Legumes have several distinct advantages as experimental material: this is why we chose to investigate them.
1. are significant to human food, animal feed and biofuel;
2. have a major ecosystem contribution;
3. are genetically, ecologically and developmentally diverse;
4. perform key plant processes, such as nutrient uptake, photosynthesis, nitrogen fixation, specialised metabolite biosynthesis, seed, root, flower and leaf development, disease (biotic) and abiotic (i.e., drought, acidity) stress responses;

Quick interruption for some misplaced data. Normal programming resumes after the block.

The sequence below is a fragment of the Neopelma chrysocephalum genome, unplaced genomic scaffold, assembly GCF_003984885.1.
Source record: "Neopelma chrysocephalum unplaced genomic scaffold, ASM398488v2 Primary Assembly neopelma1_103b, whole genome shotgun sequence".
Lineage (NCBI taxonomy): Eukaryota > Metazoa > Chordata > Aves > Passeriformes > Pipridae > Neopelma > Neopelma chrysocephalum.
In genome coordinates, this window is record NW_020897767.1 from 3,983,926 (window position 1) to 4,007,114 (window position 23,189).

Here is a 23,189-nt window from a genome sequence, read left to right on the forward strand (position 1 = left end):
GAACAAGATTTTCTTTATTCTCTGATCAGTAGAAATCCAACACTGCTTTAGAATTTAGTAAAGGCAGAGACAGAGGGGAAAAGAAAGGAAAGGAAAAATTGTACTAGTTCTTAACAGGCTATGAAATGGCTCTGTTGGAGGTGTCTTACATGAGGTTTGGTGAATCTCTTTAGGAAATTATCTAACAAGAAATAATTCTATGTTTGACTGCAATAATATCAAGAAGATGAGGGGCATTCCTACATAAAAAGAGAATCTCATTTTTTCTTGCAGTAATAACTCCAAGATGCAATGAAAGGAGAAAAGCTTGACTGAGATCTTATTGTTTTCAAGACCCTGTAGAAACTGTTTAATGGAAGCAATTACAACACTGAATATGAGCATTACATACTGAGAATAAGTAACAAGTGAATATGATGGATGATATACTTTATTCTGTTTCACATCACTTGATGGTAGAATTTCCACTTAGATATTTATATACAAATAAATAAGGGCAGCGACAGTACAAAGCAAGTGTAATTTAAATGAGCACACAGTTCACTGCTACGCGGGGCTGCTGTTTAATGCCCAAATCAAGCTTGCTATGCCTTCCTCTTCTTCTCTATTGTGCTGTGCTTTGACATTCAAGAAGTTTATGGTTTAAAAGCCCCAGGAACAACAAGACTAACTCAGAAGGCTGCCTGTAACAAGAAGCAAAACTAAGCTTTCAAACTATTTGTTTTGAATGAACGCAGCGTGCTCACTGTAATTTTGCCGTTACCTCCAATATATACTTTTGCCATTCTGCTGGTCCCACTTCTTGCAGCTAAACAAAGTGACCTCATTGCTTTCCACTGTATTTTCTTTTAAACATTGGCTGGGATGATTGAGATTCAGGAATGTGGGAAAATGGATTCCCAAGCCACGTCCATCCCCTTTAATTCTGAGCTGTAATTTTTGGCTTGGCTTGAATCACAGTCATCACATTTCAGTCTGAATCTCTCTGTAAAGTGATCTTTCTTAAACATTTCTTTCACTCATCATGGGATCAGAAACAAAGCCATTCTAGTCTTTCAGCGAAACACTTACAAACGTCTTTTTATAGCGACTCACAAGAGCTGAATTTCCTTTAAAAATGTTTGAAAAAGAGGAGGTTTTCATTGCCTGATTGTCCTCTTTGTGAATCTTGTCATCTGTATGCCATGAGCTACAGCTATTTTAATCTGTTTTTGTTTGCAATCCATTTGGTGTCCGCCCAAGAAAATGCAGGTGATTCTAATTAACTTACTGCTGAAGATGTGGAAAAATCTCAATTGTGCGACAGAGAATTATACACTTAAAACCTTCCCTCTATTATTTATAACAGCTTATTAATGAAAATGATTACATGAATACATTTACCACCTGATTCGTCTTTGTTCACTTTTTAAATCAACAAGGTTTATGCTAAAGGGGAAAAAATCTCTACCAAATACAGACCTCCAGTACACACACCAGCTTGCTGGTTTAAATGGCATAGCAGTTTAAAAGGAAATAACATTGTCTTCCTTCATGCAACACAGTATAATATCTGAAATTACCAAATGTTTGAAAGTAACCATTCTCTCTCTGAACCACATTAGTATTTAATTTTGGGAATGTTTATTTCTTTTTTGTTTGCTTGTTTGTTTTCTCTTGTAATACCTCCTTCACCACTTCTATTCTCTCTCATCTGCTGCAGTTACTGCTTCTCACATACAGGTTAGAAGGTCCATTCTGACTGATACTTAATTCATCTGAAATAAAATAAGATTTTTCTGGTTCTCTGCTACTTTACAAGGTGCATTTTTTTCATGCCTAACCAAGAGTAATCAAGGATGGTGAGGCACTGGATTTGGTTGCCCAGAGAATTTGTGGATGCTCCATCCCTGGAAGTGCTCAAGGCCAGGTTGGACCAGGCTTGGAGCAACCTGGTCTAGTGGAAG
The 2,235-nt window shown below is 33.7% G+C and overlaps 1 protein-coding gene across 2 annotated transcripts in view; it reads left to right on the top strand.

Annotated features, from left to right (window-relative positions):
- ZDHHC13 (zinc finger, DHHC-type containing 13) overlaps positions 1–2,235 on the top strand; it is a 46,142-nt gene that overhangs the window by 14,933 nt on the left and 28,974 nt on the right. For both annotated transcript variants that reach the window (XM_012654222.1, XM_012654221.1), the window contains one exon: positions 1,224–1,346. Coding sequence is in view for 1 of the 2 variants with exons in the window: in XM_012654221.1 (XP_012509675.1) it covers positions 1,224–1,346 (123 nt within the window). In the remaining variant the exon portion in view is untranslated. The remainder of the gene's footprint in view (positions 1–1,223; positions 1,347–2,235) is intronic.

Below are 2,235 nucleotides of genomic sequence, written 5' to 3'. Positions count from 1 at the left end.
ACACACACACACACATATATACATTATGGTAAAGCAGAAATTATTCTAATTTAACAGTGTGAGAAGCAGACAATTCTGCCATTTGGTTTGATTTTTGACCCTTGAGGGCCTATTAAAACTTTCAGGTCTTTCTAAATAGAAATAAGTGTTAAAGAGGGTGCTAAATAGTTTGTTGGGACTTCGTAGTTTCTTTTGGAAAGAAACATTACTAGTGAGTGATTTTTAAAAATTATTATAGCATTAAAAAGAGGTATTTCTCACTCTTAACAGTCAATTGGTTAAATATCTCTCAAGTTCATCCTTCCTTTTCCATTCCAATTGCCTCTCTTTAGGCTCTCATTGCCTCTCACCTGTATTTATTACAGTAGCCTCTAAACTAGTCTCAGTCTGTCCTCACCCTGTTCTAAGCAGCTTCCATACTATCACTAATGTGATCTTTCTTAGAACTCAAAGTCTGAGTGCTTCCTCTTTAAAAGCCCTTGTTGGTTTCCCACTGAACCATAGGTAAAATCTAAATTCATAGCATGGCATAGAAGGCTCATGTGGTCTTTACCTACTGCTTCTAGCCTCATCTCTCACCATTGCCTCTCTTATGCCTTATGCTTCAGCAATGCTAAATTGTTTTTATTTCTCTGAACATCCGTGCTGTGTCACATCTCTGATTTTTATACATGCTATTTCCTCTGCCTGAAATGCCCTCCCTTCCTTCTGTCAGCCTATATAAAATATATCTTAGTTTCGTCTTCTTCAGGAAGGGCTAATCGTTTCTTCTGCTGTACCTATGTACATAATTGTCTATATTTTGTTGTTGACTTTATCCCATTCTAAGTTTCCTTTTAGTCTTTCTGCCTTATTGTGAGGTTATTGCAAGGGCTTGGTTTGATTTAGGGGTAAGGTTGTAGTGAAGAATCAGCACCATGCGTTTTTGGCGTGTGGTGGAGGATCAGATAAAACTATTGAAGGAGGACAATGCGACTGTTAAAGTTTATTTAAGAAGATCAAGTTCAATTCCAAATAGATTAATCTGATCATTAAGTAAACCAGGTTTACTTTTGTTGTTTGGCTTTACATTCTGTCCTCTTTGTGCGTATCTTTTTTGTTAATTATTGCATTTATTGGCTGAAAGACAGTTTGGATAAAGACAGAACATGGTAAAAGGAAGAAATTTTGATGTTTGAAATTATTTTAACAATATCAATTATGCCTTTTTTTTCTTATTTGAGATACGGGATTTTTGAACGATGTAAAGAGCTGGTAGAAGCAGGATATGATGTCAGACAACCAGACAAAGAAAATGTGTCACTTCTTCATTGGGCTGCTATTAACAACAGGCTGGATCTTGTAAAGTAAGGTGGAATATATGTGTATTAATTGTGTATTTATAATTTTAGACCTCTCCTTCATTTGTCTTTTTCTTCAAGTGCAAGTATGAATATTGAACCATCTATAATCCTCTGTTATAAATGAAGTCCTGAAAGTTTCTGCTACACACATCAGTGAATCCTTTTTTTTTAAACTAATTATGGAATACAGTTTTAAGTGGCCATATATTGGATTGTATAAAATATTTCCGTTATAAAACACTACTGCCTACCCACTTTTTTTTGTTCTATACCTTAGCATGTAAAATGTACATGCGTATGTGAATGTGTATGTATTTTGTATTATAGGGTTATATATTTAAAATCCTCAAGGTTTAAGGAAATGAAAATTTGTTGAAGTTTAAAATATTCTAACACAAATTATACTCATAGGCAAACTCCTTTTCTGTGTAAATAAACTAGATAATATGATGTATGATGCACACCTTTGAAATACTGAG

5. They enter a complex symbiotic interaction with soil bacteria to develop de novo a new organ, namely the nitrogen root nodule;
6. They are often larger plants, allowing effective biochemical analysis of gene products;
7. They have a large data base in genomics (four genomes sequenced by 2011), transcriptome profiling, proteomics, metabolomics and biochemistry, plant physiology, and agronomy due to the significance of major legume crops.
Take to links below for detailed information about the programs.